Another local Ganesh Pagui says there will always be people who will want to criticise. “When mining was not starting they were upset, when it started they are upset, you cannot do anything about it”, Paugui says.

He further says that for the SSC exams, the transportation of trucks would be stopped from May 21.

“Besides, there would be no transportation in the monsoon, so people need to understand all these issues,” he says.

Meanwhile, the truck owners deny any violations

The South Goa Truck Owners Association Secretary Cajetan Fernandes says the truck owners have been following the rules and regulations and that there are no violations of the SOP of South Goa Collector.

“The major issue is that the Kapshem Jetty is the ending point and hence all truck reach here at one point and that is why it shows hundreds of trucks in one hour,” he told Herald.

He says there are several mines and only one ending point.

Fernandes says that the issue would be sorted once the mining bypass is ready.

“However, due to mining closure the work on mining corridor has been abandoned,” he says.

The way transportation is done is unsafe: Cops

Curchorem Police Inspector (PI) Ravindra Dessai has admitted that the unregulated transportation of ore could lead to law and order problems and in that regard, has asked the District Administration to intervene in the matter.

Dessai has also made a written request to the administration to issue necessary orders.

PI Dessai has also pointed out that the residents have been continuously complaining about the hardships they have been facing, due to the long queue of trucks at various places that are transporting ore.

“It is noticed that handling the huge consignment has led to the frustration of road users due to the dust pollution and accidents in the area. While issuing the order granting permission to the establishments to carry out the transportation, the competent authority had imposed certain conditions with strict implementation of the directives of the High Court. But it seems that the directions have remained mere records in the file and the transportation of mining ore is being carried out in an unsafe manner, with scant respect to the rights of the road users,” PI Dessai writes.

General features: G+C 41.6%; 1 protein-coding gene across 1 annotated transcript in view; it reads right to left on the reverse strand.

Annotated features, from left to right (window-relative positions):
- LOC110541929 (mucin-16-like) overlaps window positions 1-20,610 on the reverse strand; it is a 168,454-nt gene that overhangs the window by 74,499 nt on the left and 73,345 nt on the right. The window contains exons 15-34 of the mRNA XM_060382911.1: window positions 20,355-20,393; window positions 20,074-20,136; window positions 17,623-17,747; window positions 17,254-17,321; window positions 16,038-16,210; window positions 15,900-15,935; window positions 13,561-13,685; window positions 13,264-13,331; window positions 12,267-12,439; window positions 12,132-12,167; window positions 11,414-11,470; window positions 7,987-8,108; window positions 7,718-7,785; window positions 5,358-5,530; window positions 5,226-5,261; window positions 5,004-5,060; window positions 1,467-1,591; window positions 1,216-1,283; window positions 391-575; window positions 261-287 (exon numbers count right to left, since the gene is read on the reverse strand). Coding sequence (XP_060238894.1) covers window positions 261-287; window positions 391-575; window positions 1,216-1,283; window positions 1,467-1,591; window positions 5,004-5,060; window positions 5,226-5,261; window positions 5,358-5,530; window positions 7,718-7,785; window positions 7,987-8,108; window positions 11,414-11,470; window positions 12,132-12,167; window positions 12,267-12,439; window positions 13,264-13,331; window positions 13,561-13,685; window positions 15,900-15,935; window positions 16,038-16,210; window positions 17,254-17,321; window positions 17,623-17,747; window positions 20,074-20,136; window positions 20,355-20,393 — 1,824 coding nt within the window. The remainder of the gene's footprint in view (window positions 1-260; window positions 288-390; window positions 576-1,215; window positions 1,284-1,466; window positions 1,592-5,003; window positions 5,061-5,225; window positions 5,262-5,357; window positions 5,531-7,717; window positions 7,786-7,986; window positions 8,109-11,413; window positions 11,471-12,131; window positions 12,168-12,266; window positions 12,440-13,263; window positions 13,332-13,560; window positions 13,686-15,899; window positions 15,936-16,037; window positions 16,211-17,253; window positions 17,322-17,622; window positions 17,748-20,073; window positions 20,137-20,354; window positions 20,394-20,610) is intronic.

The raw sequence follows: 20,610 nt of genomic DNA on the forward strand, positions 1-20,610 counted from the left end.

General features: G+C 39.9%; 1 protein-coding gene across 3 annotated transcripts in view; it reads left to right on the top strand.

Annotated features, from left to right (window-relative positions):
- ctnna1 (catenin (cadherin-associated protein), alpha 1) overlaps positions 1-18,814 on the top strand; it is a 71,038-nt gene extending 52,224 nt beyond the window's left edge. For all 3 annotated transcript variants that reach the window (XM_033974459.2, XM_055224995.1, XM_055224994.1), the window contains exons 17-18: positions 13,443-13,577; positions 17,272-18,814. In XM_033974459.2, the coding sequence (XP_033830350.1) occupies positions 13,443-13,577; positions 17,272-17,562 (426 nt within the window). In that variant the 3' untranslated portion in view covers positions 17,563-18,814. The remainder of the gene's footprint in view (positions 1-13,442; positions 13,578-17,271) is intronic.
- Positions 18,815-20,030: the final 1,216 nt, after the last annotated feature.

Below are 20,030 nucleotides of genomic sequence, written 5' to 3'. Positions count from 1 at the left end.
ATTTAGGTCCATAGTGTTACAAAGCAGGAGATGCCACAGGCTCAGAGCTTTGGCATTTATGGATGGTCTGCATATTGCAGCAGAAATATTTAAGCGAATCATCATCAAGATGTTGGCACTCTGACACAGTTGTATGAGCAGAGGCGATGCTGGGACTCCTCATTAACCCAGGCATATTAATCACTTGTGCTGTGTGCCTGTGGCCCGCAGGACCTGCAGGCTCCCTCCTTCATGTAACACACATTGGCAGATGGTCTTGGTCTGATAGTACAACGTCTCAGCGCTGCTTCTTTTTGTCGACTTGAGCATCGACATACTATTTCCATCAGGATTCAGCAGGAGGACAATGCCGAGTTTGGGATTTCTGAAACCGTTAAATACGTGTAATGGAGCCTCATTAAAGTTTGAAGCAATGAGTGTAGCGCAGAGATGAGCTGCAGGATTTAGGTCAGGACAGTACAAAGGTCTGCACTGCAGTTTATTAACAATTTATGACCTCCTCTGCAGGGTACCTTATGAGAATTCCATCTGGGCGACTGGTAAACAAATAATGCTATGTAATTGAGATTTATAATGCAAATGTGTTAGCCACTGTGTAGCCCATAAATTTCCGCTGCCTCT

Dessai, in the memorandum, further expressed the possibility of breach of peace and tranquillity in the locality which can cause a major law and order situation. 

The copies of the memorandum have also been also sent to the South superintendent of Police (SP) and Quepem DySP    

Not only this, the PI has also recently organised a meeting of the representatives of mining companies to discuss the issue.

Residents want mining corridor to be built first

Mining corridor is basically a bypass, through which mining trucks would pass, avoiding mining dust, due to the movement of trucks transporting ore through the villages in the Curchorem, Sanguem belt.

Former Chief Minister (late) Manohar Parrikar had also laid the foundation for the road and demarcation was also done. However, when mining stopped in 2012, the road was also abandoned.

Villagers from Sanguem and Quepem talukas have warned of protests against iron ore transportation if the corridors are not built.